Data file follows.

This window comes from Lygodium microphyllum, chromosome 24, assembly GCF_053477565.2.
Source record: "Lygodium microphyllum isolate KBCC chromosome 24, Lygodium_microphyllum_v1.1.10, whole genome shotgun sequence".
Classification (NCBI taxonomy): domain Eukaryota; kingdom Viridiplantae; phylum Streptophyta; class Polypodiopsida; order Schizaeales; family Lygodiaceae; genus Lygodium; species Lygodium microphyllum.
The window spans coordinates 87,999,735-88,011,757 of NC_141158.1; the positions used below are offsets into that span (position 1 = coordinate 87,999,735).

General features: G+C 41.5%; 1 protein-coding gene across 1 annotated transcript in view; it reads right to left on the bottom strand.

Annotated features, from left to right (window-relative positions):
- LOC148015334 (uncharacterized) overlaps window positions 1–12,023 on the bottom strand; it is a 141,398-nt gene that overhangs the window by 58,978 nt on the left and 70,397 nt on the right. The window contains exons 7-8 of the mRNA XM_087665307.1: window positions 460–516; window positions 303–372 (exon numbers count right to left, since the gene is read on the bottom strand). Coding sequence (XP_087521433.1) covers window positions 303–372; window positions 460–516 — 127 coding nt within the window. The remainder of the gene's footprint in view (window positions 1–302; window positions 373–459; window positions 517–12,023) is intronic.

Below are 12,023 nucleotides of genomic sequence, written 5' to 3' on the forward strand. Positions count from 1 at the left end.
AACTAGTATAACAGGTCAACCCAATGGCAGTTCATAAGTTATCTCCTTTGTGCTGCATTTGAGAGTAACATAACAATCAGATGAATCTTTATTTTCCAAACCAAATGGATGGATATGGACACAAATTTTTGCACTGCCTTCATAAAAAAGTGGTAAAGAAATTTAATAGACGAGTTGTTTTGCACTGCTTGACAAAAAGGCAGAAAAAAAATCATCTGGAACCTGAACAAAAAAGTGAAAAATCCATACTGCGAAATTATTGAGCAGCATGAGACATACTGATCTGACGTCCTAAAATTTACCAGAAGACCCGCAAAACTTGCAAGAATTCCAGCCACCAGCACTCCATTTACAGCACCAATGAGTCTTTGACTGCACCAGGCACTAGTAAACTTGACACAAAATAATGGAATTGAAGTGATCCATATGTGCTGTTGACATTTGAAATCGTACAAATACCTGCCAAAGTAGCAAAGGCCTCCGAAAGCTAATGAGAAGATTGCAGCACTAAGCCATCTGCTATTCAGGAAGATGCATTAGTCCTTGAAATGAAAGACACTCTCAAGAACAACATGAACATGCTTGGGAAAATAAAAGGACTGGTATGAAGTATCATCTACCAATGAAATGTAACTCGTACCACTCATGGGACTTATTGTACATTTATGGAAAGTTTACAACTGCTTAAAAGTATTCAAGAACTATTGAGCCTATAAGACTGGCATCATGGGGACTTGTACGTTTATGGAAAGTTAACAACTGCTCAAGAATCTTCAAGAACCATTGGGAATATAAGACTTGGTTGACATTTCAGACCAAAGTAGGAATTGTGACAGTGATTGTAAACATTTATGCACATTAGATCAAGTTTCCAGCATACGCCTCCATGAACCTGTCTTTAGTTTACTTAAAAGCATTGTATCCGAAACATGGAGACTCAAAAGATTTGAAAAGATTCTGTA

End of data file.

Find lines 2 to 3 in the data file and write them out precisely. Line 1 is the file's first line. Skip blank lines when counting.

Source record: "Lygodium microphyllum isolate KBCC chromosome 24, Lygodium_microphyllum_v1.1.10, whole genome shotgun sequence".
Classification (NCBI taxonomy): domain Eukaryota; kingdom Viridiplantae; phylum Streptophyta; class Polypodiopsida; order Schizaeales; family Lygodiaceae; genus Lygodium; species Lygodium microphyllum.